Being Here

March 30, 2009 — 5 Comments

I wrote a few pieces about running in college and looking back at them they were all very descriptive. They have little observations about how a shadow might look, what my breathing was like, how I reacted to a car that almost hit me. To me, those are signals that I was very much present and aware. It’s unfortunate running has become an entirely different activity.

Since then it’s slowly lost all semblance from that period. Every night same run, same speed, and one song going over and over. So they’ve all blurred together – there is not one night that stands out, it’s like they never even happened. I once listened to Springsteen’s ‘I’m on Fire’ thirty or forty times in a row. When I used to run on the treadmill on my building, it was the only way I could handle spending that much time in a tv-less basement. I stopped when it dawned on me that I’d often run for 40 minutes breathing heavily as I ran towards my own reflection and not even notice that I’d done it. There is something wrong with that. Very wrong.

This is exemplary of having no middleground. Another way to put it might be a “state of unthinking” – rather than reflecting on what has happened or working on what will happen. And simply being busy to the point where you’re not thinking anything isn’t a solution either. There should be a period where you’re simply present, reacting and receiving to what is going on around you.

So how do you become present and aware of the moment? (I’ve since learned that Buddhists called this “mindfulness”) Montaigne wrote that we should have rooms in our house that have nothing in them. You should spend time in them, he said, and be alone and without distraction. I went through my apartment last week and thought “if I was moving right now, what would I not take with me?” and got rid of all that stuff. I figure if you have less, there’s less to consider and less, ultimately, to fear losing. Or, what about turning off the soundtrack and ending its delusion right now. Finally, if descriptiveness can be indicator of someone’s presentness, why not act like you’re going to write about the exact moment you’re in?

I’ve heard that 15 seconds is about what the mind can comprehend as the ‘present.’ Watch yourself as you butt up against that barrier while you’re running. Each second you can go on past that is one you’re not subjected to regret, hope, anger, sadness, expectation, anxiety, stress or uncertainty. You’re just there. And by being there, you’re in control of yourself and your emotions. The resistance I felt at 15 seconds can be worked out just like a muscle.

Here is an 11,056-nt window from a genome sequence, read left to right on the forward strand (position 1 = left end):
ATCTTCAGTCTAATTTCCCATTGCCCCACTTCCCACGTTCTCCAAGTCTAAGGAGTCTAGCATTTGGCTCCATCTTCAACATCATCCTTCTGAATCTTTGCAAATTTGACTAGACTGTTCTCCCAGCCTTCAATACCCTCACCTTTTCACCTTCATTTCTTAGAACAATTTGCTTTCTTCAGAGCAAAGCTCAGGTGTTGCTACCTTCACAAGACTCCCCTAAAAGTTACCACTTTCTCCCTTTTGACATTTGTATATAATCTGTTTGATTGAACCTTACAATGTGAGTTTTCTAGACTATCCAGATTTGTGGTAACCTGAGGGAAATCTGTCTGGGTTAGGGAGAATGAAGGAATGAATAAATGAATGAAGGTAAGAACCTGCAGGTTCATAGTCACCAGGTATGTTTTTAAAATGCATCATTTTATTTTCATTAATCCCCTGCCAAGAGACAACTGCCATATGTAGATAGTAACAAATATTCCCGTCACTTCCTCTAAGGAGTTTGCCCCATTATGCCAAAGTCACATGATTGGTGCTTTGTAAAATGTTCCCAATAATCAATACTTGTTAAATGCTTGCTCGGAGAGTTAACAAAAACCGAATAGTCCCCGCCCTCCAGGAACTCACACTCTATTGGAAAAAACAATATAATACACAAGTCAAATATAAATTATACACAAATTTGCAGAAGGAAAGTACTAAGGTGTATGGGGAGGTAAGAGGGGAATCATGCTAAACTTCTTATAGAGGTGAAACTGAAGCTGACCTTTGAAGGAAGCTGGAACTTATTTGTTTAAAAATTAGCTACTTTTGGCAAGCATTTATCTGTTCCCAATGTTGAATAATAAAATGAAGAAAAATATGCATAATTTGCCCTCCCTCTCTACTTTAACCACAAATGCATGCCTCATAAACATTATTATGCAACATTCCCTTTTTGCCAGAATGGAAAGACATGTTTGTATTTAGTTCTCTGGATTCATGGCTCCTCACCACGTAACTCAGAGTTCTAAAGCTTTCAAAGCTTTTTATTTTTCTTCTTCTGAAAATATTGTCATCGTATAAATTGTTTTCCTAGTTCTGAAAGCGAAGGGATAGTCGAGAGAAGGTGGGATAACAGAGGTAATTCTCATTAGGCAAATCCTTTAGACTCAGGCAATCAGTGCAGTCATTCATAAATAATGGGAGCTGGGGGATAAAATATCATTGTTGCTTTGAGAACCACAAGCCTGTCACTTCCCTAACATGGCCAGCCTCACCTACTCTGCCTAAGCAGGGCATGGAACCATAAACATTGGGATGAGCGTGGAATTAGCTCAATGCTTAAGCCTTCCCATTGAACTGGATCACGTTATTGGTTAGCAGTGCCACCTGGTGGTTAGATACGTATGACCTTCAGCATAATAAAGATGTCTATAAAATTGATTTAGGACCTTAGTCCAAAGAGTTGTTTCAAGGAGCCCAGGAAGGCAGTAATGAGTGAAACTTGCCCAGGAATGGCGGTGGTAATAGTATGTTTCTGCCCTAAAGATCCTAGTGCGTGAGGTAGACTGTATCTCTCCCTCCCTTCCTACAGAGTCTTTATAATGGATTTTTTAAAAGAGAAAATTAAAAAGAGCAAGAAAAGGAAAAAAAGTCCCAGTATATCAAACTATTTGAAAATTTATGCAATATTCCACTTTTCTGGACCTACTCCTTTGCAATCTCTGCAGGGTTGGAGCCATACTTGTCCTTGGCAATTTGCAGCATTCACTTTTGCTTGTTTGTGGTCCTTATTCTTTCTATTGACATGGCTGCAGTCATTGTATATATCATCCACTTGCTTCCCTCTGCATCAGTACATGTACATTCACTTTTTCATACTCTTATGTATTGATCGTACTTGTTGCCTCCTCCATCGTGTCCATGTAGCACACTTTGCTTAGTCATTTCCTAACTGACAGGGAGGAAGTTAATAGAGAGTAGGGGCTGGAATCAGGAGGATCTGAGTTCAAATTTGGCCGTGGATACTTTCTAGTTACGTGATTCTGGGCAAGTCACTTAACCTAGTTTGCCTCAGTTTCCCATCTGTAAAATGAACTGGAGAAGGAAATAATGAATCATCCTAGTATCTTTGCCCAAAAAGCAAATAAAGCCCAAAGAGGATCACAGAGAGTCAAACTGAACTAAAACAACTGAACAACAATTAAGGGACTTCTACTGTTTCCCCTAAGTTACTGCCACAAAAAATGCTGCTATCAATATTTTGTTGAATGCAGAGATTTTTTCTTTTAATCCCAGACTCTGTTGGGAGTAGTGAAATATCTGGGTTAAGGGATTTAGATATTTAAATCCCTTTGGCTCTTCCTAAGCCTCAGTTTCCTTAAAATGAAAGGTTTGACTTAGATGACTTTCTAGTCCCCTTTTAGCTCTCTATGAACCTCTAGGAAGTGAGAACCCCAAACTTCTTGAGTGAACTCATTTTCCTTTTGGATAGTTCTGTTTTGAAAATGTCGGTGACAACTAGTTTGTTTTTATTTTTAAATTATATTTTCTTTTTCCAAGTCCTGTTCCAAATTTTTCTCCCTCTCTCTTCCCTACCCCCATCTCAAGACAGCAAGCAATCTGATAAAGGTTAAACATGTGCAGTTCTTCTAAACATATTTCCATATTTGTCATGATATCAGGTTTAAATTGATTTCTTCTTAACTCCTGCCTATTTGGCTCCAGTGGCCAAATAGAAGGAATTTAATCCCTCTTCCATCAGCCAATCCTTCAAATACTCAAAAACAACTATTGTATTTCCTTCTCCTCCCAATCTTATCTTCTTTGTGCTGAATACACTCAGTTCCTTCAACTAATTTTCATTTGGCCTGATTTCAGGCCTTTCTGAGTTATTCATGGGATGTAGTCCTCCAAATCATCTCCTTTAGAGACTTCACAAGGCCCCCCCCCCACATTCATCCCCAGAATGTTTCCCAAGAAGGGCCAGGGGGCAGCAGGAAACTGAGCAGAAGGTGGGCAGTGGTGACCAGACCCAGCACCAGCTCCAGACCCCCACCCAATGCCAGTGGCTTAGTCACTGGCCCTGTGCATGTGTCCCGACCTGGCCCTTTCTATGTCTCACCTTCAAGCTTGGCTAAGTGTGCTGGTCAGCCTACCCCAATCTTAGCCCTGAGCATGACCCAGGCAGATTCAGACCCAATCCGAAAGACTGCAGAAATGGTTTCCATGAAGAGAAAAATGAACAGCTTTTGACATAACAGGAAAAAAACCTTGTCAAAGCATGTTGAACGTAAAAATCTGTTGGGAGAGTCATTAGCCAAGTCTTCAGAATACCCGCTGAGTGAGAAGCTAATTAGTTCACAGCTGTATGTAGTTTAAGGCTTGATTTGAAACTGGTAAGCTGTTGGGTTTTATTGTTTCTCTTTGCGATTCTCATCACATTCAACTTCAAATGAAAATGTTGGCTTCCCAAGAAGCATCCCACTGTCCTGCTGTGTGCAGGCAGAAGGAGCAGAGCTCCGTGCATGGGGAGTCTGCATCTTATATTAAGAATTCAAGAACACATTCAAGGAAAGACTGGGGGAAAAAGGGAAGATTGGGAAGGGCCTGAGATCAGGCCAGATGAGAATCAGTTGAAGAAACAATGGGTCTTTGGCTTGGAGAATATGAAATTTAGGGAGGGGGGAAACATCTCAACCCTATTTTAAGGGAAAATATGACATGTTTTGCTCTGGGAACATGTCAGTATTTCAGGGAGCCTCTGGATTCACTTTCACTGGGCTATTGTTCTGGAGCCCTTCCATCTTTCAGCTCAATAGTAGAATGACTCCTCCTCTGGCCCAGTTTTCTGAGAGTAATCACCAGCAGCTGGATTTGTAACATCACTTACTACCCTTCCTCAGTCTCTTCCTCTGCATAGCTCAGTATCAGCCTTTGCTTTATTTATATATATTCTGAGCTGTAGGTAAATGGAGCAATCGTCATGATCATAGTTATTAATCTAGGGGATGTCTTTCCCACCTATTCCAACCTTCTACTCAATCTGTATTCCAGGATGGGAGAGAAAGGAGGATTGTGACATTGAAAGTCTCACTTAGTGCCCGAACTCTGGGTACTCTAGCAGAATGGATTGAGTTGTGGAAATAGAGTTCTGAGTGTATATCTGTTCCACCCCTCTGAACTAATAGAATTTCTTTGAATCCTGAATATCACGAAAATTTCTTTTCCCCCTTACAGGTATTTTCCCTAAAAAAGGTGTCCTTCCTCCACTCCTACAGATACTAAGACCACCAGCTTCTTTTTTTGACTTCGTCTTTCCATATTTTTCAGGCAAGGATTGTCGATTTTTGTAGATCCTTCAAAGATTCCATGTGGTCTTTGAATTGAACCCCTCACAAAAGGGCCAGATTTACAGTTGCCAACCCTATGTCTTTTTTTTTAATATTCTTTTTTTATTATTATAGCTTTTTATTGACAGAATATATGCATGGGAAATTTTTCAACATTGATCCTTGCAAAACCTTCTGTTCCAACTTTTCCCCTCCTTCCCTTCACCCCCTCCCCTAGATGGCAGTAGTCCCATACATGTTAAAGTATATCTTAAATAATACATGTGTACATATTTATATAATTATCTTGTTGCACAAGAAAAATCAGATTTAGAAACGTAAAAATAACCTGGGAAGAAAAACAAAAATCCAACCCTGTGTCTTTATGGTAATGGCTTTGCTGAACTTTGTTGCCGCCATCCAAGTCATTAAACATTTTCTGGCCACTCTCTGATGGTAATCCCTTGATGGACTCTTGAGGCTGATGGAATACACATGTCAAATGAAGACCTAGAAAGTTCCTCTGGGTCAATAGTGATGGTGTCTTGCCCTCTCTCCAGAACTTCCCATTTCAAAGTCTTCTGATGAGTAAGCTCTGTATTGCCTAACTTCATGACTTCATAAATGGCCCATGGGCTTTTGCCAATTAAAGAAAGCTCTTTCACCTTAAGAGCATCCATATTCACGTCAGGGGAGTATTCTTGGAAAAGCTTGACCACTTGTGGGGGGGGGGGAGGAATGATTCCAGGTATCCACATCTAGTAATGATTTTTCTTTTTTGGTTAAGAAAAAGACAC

As I ran last night I caught myself smiling for the first time I can remember doing it since I ran in college. I thought, ‘what a nice night’ and when I got home I didn’t feel the need to rush in and write something down before I forgot it. I was just finished.

What Do I Need to Know?

March 25, 2009 — 20 Comments

I forgot that I said this but a long time ago I wrote that The Long Tail was a theory you HAD to be familiar with. Someone else asked what other theories should be required knowledge for young people. I can only answer what works for me, but I’ll give it a shot.

You should know Alinsky’s strategies for community organizing, John Robb’s theory of networked, guerrilla warfare, what Matt Mason calls “the Pirate’s dilemma”, the concept of a “blue oceans” Wikinomics (specifically, ideagoras or information bazaars) and I like Rob Walker’s “murketing.” You could also make the case that a healthy understanding of how hustlers create advantage, as compared to normal entrepreneurs, is increasingly important.

A couple others I might add, would be Snark (not the book, read this article) and narcissism/narrative fallacy, for the reason that they both derail and delude a lot of people online.

You could read all the books and I’ve linked to them before but thought it might be interesting if I tried to define all of them over the next few weeks. We could put it together into some kind of introduction for beginners. Your thoughts and input are welcome below.

I used to carry a lot of fear. What if I lose this? Or, ‘I have to monitor that in case something bad happens.’ Worse, I would be unsure of how to act in certain situations, whether to advance or maintain or do whatever else somebody asked me to do right away. I was petrified of anything that could be considered a step backwards. I think I once wrote that I promised myself I’d never work on a wage-basis ever again.

Now I’m starting to understand that this was foolish. It’s an attitude prevalent in what Robert calls “tactical hell.” After I formulated, at least ephemerally, what I was after, the feelings melted away. In fact, in laying out and looking at the chessboard I saw instances where there was not only nothing shameful in taking a job like that but doing so would be the best possible move.

This is what is known as Grand Strategy. It means knowing in a very deep way what it is you’re trying to accomplish. It’s important because once you understand where you intend to finish in that distant, far off sense, you can take in, in perspective, how insignificant many individual decisions are. Left or right, what does it matter? Take this, leave that – knowing how you can turn either to a productive, contributive step means you’re less dependent on circumstance and less anxiety for you to carry.